Our cat has just had kittens - now what?

(86 Posts)
SquidgyMummy Thu 10-Apr-14 06:25:45

Sorry to sound so clueless but I am. We were given a cat last year, she was about 6 months old and we didn't have her spayed straight away. Anyway, fast forward and she had 3 kittens last night. She had them on DS's bed, so we have left them there for now and have been giving our cat lots of milk and foo din situ so she can feed them in peace. I think some friends may take a couple of kittens, or I will ask at DS's preschool this morning, If they won't and we may possibly keep one.

So a friend messaged me on facebook and said to leave them alone as much as possible. I have put a litter tray in for our cat (she normally goes outside) and am have left food for her, but usually hold the bowl on the bed so she can stay close to the kittens.

So have googled and kittens need to stay with their mums for 8 weeks - is this correct? (or do they need longer?)

Also, I want to get her spayed asap - does anyone know how soon this can be done (ie I am assuming it is after the kittens are weaned.) Also to get a rough idea how, how much does it cost to get kittens vaccinated? - we are in France, so don't have a clue.

Any other tips gratefully received!

Sonumb Thu 10-Apr-14 06:35:17

Do you have a box you could move her to ? (stick a blanket in it to make it comfy ) & just place the kittens in their and she will follow , then place all her amenities near to the box/bed .
She can't be neutered/spayed until the kittens are weaned which is around 8 weeks .
I don't usually let kittens go until they are 10-12 weeks as I feel they are much to young .
It costs £20 to get a cat neutered at my local PDSA & £35 for vaccinations smile

Good Luck

Sonumb Thu 10-Apr-14 06:36:05

Sorry about the Random A confused

SquidgyMummy Thu 10-Apr-14 06:48:38

Thanks sonumb will go and get a box and her old blanket and move her to the spare room.
Should I line it with something for the kitten poop? (I am assuming they are too young for the the litter tray?)

SquidgyMummy Thu 10-Apr-14 06:49:28

what is PDSA?

HolidayCriminal Thu 10-Apr-14 06:53:23

PDSA is one of the charities that will help subsidise the neutering costs, you can google what it means.
Cats Protection League has a similar scheme, locally. Odds are that any local vet can tell you what subsidy schemes are running locally.

They are supposed to be means tested, obviously pay the full whack if you can, but main thing is to get her spayed ASAP however you fund it. Vet can also advise I should think about what charity can help you find homes for the kittens.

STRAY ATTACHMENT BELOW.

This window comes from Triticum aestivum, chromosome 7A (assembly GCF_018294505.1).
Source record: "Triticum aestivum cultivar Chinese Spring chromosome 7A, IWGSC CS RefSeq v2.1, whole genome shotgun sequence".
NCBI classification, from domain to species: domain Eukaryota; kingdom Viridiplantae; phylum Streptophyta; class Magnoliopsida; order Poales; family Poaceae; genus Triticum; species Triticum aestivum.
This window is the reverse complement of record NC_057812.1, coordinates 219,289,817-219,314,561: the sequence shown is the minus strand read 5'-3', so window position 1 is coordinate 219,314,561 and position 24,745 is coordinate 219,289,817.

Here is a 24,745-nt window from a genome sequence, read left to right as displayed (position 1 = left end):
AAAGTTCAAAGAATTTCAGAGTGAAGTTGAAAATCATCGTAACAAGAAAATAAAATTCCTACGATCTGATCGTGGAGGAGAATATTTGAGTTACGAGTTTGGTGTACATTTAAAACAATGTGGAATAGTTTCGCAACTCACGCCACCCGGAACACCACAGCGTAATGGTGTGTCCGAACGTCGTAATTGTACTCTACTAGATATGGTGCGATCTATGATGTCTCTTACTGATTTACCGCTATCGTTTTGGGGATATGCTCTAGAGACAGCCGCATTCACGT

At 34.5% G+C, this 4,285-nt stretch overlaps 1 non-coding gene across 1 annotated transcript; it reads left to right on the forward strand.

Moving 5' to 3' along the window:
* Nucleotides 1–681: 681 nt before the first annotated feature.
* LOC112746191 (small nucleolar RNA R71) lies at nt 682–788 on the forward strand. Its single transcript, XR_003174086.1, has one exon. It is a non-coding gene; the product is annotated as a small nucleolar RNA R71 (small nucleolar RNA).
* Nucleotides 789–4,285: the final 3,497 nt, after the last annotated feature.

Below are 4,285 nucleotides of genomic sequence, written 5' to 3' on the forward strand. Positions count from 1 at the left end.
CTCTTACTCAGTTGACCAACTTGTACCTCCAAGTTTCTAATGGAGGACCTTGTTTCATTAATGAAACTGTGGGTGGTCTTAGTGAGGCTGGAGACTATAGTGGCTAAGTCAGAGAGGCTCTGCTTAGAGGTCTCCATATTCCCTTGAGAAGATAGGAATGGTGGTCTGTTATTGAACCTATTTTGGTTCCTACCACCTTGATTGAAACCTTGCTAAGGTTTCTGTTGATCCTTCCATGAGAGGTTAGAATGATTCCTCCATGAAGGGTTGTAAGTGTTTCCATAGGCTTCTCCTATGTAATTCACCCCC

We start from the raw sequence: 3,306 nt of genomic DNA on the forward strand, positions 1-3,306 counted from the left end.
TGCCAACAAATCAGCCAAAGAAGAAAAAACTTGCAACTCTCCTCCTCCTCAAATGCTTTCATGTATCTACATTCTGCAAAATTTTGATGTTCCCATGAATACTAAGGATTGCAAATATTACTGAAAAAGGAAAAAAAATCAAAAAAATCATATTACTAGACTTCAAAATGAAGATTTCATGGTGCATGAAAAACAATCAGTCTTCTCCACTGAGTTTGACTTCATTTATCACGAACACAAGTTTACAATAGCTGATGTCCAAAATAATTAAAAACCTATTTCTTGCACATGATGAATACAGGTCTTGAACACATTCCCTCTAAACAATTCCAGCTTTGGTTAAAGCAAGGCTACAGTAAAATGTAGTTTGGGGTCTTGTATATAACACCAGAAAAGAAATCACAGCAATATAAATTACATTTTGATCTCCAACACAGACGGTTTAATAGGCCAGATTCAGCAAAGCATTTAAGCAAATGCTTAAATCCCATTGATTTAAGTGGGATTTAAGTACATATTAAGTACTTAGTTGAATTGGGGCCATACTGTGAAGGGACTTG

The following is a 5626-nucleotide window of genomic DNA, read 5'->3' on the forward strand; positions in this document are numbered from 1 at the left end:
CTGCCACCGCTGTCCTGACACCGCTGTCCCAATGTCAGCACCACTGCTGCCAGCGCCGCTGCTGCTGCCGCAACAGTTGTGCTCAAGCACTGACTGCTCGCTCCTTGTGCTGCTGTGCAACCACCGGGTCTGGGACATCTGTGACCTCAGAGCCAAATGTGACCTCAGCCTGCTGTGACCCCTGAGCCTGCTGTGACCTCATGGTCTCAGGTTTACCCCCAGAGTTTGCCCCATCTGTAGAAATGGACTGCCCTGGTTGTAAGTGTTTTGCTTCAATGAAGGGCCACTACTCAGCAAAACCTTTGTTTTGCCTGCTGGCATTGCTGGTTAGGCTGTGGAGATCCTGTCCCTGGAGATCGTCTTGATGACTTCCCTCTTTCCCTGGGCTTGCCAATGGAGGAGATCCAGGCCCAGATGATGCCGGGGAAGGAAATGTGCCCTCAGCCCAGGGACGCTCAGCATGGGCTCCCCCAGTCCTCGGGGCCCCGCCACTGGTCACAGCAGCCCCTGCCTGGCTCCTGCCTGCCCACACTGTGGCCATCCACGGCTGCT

ImAThrillseekerHoney Thu 10-Apr-14 06:54:37

People's dispensary for sick animals - a vet charity that performs spaying cheap. Most animal charities will spay either free or at cost because it's core to their aims, so have a google and find out what the situation is in France.

You leave the kittens alone for a couple of weeks to prevent maternal distress/rejection but after that it becomes important to cuddle and play with them as much as possible so they become good family pets. 8 weeks is the standard age for adoption and is certainly possible but some people (as above) prefer a bit older.

PickleMobile Thu 10-Apr-14 06:58:53

By the way, cats shouldn't drink milk.

Sonumb Thu 10-Apr-14 07:12:41

The mum cat will take care of the 'pooping' (Eliminating- I think that's the right term) for now until around 6-7 weeks smile

SquidgyMummy Thu 10-Apr-14 07:30:56

picklemobile - why shouldn't cats drink milk - ours guzzles it? (obv I won't give any to the kittens.

Sonumb the mind boggles what does mumcat do with the poop?!

Sonumb Thu 10-Apr-14 07:34:46

she licks the Anus to stimulate and I'm sure you can guess the rest
Cats are Lactose intolerant (I swear that's what it is but don't hold me to it)

Lonecatwithkitten Thu 10-Apr-14 07:37:01

Most adult cats are lactose intolerant and milk products will cause diarrhoea. The very best thing for her right now is kitten food ( it is for pregnant and lactating cats too).
As you are not an experienced breeder then yes it is best for kittens to go to their new homes at 8 weeks to ensure good socialisation.